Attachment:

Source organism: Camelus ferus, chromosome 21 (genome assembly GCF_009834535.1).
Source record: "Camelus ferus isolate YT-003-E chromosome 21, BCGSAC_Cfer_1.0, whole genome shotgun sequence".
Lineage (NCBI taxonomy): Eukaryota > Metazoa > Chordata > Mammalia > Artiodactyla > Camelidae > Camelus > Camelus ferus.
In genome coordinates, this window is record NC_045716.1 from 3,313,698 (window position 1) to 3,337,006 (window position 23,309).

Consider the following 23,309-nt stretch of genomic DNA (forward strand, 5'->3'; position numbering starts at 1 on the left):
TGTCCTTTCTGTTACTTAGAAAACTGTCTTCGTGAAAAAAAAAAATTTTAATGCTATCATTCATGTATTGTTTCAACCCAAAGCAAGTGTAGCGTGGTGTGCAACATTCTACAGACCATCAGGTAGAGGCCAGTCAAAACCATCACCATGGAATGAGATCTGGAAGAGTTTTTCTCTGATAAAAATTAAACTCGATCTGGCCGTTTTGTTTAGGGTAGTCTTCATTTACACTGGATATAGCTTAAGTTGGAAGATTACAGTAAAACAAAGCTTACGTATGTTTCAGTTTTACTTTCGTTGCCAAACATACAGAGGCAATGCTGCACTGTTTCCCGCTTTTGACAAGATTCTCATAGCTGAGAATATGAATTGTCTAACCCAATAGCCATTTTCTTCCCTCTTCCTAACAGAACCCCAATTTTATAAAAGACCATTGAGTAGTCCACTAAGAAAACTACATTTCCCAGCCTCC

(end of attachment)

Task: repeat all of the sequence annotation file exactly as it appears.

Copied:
Source organism: Camelus ferus, chromosome 21 (genome assembly GCF_009834535.1).
Source record: "Camelus ferus isolate YT-003-E chromosome 21, BCGSAC_Cfer_1.0, whole genome shotgun sequence".
Lineage (NCBI taxonomy): Eukaryota > Metazoa > Chordata > Mammalia > Artiodactyla > Camelidae > Camelus > Camelus ferus.
In genome coordinates, this window is record NC_045716.1 from 3,313,698 (window position 1) to 3,337,006 (window position 23,309).

Consider the following 23,309-nt stretch of genomic DNA (forward strand, 5'->3'; position numbering starts at 1 on the left):
TGTCCTTTCTGTTACTTAGAAAACTGTCTTCGTGAAAAAAAAAAATTTTAATGCTATCATTCATGTATTGTTTCAACCCAAAGCAAGTGTAGCGTGGTGTGCAACATTCTACAGACCATCAGGTAGAGGCCAGTCAAAACCATCACCATGGAATGAGATCTGGAAGAGTTTTTCTCTGATAAAAATTAAACTCGATCTGGCCGTTTTGTTTAGGGTAGTCTTCATTTACACTGGATATAGCTTAAGTTGGAAGATTACAGTAAAACAAAGCTTACGTATGTTTCAGTTTTACTTTCGTTGCCAAACATACAGAGGCAATGCTGCACTGTTTCCCGCTTTTGACAAGATTCTCATAGCTGAGAATATGAATTGTCTAACCCAATAGCCATTTTCTTCCCTCTTCCTAACAGAACCCCAATTTTATAAAAGACCATTGAGTAGTCCACTAAGAAAACTACATTTCCCAGCCTCC